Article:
August Wilson was a man of vision. While Wilson was committed to portraying the “richness and resilience of the twentieth-century black American life through the medium of drama,”[1] he also set the stage for all Americans to examine their purpose and place in society. In addition to his stage portrayals, Wilson also presented his theories in his lectures such as, “The Ground on which I Stand,” where he identified himself as a “race man.” This focus brings up the question: How are his views on family matters presented in his lectures compared to those depicted in his plays?

Henry James, 1916-1945 (3/1/18)

updated: 
Tuesday, June 6, 2017 - 9:16pm
Henry James Review
deadline for submissions: 
Thursday, March 1, 2018

What did “Henry James” come to mean in the years between his death and the commencement of World War II?

Leon Edel Prize (11/1/17)

updated: 
Tuesday, June 6, 2017 - 9:16pm
Henry James Review
deadline for submissions: 
Wednesday, November 1, 2017

The Leon Edel Prize is awarded annually for the best essay on Henry James by a beginning scholar. The prize carries with it an award of $150, and the prize-winning essay will be published in HJR.

The competition is open to applicants who have not held a full-time academic appointment for more than four years. Independent scholars and graduate students are encouraged to apply.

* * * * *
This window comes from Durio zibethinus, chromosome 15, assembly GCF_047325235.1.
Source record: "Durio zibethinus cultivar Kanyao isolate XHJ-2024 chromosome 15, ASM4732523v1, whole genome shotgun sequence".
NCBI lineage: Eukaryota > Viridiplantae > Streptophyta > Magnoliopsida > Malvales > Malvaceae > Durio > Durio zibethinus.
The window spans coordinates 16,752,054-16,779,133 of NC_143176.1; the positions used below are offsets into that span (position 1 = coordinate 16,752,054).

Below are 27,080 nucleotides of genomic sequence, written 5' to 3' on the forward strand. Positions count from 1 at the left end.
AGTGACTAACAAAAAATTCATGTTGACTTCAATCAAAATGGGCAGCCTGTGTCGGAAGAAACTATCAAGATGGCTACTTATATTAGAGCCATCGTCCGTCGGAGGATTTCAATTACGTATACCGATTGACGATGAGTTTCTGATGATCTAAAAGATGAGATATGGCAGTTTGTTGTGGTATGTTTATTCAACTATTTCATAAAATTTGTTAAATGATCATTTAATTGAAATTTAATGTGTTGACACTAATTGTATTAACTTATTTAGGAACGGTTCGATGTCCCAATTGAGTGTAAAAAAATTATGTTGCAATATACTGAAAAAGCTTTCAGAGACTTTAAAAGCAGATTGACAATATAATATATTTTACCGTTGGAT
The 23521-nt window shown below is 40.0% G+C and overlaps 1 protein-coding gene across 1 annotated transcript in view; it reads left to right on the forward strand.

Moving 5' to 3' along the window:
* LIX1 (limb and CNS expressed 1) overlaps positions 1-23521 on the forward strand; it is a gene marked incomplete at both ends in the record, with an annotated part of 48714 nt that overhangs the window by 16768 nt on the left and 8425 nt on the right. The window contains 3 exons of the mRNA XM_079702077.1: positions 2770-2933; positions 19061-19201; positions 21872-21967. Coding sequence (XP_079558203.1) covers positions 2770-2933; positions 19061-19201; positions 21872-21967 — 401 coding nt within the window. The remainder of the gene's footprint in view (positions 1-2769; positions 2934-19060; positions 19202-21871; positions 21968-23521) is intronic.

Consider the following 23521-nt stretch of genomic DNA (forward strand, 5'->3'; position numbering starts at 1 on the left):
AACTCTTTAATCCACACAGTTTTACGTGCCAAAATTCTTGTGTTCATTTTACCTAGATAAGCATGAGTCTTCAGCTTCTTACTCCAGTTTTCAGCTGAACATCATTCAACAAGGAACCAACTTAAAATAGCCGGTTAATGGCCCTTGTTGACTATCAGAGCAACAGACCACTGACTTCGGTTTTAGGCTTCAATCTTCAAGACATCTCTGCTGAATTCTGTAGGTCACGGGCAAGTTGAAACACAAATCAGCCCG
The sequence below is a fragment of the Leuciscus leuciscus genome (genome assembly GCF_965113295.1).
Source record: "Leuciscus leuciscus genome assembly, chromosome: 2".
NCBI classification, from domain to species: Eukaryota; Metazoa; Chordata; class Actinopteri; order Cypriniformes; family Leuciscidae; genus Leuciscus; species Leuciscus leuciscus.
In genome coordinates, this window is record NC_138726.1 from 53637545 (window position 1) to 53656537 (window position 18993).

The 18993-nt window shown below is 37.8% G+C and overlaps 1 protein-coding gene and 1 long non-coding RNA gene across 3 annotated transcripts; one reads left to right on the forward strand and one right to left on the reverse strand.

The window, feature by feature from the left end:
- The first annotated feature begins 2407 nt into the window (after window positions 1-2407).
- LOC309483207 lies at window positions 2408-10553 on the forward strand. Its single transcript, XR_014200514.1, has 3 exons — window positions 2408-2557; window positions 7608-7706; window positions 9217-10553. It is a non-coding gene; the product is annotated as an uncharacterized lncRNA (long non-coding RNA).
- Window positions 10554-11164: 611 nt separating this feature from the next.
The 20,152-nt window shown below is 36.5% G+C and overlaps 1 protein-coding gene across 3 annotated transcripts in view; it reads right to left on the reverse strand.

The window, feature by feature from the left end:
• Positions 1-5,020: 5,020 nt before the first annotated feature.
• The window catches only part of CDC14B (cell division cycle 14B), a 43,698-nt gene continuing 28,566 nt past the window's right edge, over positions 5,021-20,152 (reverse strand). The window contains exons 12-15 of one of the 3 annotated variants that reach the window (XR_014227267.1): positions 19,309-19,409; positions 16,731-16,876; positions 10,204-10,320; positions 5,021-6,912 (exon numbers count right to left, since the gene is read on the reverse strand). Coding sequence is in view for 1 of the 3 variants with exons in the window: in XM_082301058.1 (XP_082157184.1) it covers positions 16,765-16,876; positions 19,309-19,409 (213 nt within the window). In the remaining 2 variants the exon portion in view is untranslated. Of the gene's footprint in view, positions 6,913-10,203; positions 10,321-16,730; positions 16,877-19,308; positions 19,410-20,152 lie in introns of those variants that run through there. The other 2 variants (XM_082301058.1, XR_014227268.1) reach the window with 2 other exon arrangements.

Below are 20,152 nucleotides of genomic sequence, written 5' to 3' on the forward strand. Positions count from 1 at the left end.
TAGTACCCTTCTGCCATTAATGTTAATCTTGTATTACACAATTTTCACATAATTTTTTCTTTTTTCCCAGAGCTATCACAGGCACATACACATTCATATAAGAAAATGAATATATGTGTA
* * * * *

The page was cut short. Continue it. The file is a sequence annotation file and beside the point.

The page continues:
Essays should be 20-30 pages (including notes), original, and not under submission elsewhere or previously published.

Send submissions to: hjamesr@louisville.edu

Author's name should not appear on the manuscript.

The First Frontier: Pittsburgh and Pennsylvania in Early America

updated: 
Tuesday, June 6, 2017 - 9:20pm
Northeastern Modern Language Association
deadline for submissions: 
Saturday, September 30, 2017

Since the 1939 publication of Perry Miller’s classic The New England Mind early Americanists have acknowledged the fundamental role New English Puritanism played in the subsequent development of American culture. Scholars like Edmund Morgan, Sacvan Bercovitch, Andrew Delbanco and many others have placed New England at the center of the development of American identity. Yet in the past generation, other scholars have broadened an understanding of regionalism in the construction of American nationhood, with many focusing on the polyglot, multiethnic and religiously non-conformist colonies of New York, New Jersey, and especially Pennsylvania.